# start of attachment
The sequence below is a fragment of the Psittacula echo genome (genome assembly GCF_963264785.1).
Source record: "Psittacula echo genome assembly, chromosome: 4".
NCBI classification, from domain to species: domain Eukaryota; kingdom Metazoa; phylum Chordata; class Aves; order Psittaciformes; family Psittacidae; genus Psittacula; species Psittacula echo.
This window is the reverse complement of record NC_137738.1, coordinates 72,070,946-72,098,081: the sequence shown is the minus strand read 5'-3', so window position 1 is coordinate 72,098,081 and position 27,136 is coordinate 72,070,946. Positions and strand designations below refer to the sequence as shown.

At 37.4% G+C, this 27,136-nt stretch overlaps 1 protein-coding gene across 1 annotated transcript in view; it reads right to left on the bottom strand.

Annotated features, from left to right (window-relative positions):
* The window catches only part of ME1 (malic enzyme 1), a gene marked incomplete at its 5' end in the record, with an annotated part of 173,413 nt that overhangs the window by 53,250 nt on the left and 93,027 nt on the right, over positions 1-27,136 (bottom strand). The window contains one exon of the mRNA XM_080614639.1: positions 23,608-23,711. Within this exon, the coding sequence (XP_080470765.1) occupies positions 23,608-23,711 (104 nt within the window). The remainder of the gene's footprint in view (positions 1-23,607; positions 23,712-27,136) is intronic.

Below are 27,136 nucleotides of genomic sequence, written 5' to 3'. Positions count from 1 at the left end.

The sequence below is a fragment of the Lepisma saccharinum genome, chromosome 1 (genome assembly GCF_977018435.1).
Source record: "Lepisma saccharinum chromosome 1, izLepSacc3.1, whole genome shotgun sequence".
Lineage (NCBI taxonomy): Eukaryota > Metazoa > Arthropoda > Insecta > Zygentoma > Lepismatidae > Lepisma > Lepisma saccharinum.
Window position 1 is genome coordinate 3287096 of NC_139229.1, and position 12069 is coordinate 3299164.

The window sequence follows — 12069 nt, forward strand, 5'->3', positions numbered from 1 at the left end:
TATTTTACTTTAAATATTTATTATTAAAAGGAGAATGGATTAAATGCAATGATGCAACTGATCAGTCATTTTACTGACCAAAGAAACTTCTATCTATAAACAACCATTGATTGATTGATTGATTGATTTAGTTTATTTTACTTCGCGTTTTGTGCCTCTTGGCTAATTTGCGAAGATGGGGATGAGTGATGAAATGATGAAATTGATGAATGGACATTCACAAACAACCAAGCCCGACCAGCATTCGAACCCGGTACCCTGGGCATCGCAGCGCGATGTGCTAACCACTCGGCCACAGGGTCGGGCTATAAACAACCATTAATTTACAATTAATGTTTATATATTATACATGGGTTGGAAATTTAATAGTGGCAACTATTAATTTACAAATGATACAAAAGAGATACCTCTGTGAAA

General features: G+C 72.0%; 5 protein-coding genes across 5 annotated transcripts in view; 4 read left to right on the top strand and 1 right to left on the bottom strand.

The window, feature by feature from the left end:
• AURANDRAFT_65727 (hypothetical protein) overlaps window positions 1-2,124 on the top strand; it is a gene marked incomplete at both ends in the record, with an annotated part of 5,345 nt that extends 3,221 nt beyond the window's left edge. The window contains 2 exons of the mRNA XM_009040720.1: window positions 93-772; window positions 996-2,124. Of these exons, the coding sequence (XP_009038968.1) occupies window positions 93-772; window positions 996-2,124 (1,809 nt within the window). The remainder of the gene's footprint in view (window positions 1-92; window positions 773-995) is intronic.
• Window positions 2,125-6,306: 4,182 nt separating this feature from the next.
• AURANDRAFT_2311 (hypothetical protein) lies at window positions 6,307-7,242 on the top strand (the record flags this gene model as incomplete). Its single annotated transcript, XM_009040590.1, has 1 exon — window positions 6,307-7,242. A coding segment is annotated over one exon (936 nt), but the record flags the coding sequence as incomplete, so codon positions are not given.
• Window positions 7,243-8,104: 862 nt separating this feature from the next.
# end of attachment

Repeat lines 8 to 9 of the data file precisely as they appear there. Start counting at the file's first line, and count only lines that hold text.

Below are 27,136 nucleotides of genomic sequence, written 5' to 3'. Positions count from 1 at the left end.

The sequence below is a fragment of the Lepisma saccharinum genome, chromosome 1 (genome assembly GCF_977018435.1).